D&D General Not Railroad, Not Sandbox ... What else is there?

jgsugden

Legend
We all hear about Railroading and Sandbox games - but there is no singular definition for either of these terms, and many people would apply them differently. Further, I don't think that every game situation we see fits neatly into these two boxes. So, I'd like to hear people brainstorm on other approaches that do not exactly fit into these boxes. As there is no singular universal definition for either of these terms, I am going to provide them for the purposes of this discussion, and will intentionally use a definition that is on the narrower side for each to make sure we have room around these points.

RAILROAD: A linear storyline where the DM forces players to follow the predesigned storyline of the adventure. To be a railroad under this definition, there must be a path for the PCs to follow, and they can't be allowed to meaningfully deviate from it, wityh course correction achieved either through planned obstacles, contrived improvised barriers, or out of game dictums by the DM. The DM drives the story.

SANDBOX: A player driven storytelling technique in which the DM presents options, but players drive the direction of the game towards whatever goals they wish. To be a sandbox under this definition, the DM can't redirect the party with barriers constructed with the intent to alter or limit their choices. The DM will drop options in front of the PCs, but the players are free to ignore the provided options and go in a very different direction if they so desire. The story is player driven.

So what doesn't fit neatly in these boxes? Here are a few things I have used or seen that might fit in broader definitions of Sandbox or Railroad, but I do not believe fit in the narrower ones I provided above.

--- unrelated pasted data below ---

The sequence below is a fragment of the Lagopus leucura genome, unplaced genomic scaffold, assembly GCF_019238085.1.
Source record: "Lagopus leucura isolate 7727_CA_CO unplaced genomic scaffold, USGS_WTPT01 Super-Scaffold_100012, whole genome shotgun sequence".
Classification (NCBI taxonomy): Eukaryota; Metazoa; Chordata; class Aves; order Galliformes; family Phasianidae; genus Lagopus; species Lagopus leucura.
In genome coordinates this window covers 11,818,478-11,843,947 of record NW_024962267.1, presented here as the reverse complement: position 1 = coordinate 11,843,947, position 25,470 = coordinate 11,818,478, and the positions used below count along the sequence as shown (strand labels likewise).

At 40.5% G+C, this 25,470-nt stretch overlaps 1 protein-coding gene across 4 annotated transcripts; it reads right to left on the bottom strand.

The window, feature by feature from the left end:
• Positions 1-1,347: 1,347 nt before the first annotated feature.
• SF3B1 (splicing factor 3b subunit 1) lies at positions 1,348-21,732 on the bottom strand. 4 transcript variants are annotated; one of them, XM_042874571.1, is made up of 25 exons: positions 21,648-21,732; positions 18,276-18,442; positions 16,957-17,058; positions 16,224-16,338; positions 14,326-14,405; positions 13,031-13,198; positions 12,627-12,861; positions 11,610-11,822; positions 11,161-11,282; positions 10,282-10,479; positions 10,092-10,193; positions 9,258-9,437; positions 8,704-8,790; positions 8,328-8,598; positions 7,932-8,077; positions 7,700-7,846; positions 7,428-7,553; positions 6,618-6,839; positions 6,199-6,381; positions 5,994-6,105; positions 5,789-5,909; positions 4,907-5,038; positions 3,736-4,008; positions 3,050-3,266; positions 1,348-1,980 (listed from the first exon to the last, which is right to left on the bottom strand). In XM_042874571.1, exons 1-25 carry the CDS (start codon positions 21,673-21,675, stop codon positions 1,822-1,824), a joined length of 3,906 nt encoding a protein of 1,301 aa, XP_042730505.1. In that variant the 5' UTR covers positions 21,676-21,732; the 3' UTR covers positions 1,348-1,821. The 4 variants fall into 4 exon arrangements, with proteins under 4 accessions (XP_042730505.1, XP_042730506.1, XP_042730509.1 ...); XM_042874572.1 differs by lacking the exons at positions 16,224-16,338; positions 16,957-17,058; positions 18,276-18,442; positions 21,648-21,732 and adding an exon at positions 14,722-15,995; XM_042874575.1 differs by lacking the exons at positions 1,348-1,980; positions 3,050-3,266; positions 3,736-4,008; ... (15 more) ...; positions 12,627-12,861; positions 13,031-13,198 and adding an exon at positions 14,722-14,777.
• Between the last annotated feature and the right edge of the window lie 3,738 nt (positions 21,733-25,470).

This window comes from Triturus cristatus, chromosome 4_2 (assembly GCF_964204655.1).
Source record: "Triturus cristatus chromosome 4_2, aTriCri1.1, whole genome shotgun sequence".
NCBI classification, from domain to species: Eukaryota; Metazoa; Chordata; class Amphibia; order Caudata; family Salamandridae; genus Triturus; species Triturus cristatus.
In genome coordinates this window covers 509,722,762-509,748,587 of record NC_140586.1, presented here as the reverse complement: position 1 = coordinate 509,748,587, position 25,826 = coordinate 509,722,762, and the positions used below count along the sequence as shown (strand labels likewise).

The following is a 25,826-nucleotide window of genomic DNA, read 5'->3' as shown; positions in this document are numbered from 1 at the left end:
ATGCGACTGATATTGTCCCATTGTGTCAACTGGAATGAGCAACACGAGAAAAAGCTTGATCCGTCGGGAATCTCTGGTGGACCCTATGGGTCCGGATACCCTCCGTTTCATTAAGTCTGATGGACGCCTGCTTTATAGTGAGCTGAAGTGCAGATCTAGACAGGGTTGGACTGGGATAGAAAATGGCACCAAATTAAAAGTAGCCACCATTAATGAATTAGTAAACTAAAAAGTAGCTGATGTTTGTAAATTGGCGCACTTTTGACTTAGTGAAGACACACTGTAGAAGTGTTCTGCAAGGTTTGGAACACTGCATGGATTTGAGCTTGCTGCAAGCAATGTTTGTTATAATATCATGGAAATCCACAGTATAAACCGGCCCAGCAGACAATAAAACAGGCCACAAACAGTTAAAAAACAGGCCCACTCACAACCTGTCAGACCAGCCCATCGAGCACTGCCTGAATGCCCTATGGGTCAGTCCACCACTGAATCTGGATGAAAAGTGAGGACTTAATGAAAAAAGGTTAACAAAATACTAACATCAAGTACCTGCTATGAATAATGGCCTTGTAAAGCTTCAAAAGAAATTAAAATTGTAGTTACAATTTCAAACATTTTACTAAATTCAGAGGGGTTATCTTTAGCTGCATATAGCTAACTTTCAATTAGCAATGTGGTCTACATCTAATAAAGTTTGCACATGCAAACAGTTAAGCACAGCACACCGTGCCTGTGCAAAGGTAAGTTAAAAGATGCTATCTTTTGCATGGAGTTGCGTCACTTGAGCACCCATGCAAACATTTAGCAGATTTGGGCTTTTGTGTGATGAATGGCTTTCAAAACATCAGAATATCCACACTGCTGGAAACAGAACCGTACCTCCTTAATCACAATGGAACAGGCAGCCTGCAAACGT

BINGO CARD: The DM prepares a series of challenges and the players can choose which of the options they wish to pursue, but they are not free to go "off the menu" and pursue a goal not prepared for them by the DM. In these situations, the DM tends to start preparing several places the PCs might explore, and then tweaks them as the PCs advance so that they are an appropriate challenge when the PCs arrive there. The PCs have choice, but it is a multi-choice option.

CARD TRICK: The PCs are given the illusion of choice, but in the end there is no real choice when it comes to the big things. In this situation, the DM allows the players to make superficial choices, but regardless of what they choose to do, certain events will transpire at times selected by the DM that will progress one or more main storylines. For example, the PCs would be given choices like a sandbox game, but the DM will include an artifact in a treasure haul right before they hit 5th level, enemies will come looking for the item and try to steal it at 8th level (and will continue to do so until they succeed), the PCs will discover where it is by coming across clues at 11th level that indicate that they must use it, and the PCs be given their chance to use it to save the world at 17th level. The main storyline is on a railroad, but the supplemental storylines are a sandbox.

Thoughts? Other ideas that do not fit neatly into the above, or are another (perhaps better) way of thinking of Bingo Card or Card Trick?
 

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DND_Reborn

Legend
I think those are pretty good definitions. FWIW, I run Card Trick games. Ultimately, there is a railroad going on, but plenty of train stops and other tracks (adventures) which the players can choose or not to do.

I can't think of any others that don't fall into one of those four (or a variant there of maybe).
 

Oofta

Legend
For the most part I run a "Bingo Card" game. Maybe. I look at the campaign as a series of chapters that last 1-4 game sessions. While the players choose the next chapter or suggest one I didn't think of at the close of whatever chapter we were on, once they're there their* choices are somewhat limited. This gives me time to prep and get things ready.